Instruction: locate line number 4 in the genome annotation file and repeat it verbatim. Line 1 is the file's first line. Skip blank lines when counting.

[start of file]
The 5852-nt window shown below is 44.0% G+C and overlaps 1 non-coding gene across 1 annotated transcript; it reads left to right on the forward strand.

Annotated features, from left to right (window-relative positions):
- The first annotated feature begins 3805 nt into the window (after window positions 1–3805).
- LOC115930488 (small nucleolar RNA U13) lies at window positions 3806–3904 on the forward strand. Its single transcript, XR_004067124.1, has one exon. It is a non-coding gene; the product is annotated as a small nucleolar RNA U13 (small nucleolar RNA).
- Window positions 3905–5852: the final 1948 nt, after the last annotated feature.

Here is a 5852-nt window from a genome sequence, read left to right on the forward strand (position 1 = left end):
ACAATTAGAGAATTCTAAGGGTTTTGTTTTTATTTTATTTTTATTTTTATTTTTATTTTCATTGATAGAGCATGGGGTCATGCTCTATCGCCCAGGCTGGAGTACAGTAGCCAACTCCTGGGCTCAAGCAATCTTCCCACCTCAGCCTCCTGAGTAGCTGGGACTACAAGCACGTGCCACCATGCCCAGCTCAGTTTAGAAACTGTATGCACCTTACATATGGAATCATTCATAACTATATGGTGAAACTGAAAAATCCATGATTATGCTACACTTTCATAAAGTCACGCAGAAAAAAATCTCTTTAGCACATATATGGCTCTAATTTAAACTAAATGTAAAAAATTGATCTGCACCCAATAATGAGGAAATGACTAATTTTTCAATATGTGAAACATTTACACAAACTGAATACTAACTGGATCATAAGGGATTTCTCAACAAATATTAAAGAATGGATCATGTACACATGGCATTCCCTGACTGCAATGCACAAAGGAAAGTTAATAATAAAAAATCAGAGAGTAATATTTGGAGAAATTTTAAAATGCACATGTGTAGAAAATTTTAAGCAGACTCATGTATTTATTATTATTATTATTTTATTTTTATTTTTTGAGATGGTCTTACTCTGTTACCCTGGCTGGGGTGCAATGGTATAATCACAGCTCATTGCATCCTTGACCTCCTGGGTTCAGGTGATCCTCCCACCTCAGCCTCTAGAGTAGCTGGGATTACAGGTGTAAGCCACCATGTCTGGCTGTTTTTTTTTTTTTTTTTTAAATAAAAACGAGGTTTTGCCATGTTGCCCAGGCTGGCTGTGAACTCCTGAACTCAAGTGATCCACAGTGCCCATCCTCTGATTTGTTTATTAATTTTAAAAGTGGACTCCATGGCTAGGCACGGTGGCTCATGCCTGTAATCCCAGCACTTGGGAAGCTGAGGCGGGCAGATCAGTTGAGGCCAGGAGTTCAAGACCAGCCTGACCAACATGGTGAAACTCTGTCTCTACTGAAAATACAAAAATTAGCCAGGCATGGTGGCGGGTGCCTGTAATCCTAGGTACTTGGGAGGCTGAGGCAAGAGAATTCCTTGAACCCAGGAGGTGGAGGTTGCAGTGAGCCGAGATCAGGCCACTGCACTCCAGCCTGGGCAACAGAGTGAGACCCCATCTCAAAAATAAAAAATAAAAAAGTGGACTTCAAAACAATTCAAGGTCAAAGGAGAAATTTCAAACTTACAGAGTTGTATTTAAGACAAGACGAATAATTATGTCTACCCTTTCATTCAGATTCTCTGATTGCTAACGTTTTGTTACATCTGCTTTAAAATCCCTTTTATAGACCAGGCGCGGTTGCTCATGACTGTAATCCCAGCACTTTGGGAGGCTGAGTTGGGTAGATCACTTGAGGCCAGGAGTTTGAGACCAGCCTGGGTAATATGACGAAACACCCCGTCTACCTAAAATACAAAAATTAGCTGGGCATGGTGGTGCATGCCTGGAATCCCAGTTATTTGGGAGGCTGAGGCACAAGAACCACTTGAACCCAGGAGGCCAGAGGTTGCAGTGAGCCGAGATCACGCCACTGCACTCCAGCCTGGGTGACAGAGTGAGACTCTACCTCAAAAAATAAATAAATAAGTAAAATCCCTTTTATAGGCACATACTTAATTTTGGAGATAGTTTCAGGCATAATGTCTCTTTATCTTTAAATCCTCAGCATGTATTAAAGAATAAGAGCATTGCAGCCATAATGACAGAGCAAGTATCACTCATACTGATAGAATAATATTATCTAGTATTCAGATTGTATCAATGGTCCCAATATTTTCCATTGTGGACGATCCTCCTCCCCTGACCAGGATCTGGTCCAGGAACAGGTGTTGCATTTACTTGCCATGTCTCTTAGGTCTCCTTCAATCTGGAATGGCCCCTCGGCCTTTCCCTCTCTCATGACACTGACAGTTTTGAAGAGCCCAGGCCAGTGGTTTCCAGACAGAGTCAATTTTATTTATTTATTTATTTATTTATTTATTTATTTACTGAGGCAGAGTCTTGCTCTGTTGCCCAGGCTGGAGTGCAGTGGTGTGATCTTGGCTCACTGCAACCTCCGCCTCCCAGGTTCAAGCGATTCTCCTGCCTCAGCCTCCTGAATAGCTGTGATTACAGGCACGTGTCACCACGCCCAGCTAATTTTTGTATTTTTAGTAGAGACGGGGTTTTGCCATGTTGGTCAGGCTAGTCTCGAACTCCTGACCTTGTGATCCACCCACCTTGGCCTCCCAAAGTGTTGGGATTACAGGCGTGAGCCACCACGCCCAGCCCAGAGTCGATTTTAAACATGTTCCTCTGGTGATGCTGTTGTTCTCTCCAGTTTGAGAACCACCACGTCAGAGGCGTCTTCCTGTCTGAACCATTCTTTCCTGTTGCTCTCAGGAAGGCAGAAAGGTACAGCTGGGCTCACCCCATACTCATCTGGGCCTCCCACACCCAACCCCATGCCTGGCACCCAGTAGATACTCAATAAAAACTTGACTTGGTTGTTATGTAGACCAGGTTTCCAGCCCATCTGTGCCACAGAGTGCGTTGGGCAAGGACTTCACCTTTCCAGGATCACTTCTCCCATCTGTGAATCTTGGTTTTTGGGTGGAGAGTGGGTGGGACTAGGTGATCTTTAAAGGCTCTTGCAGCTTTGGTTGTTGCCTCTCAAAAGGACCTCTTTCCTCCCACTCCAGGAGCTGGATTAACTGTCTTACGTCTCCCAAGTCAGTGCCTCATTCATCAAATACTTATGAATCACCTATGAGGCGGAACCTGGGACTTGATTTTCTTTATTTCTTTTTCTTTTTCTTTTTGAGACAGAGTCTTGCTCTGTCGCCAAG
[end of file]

- LOC115930488 (small nucleolar RNA U13) lies at window positions 3806–3904 on the forward strand. Its single transcript, XR_004067124.1, has one exon. It is a non-coding gene; the product is annotated as a small nucleolar RNA U13 (small nucleolar RNA).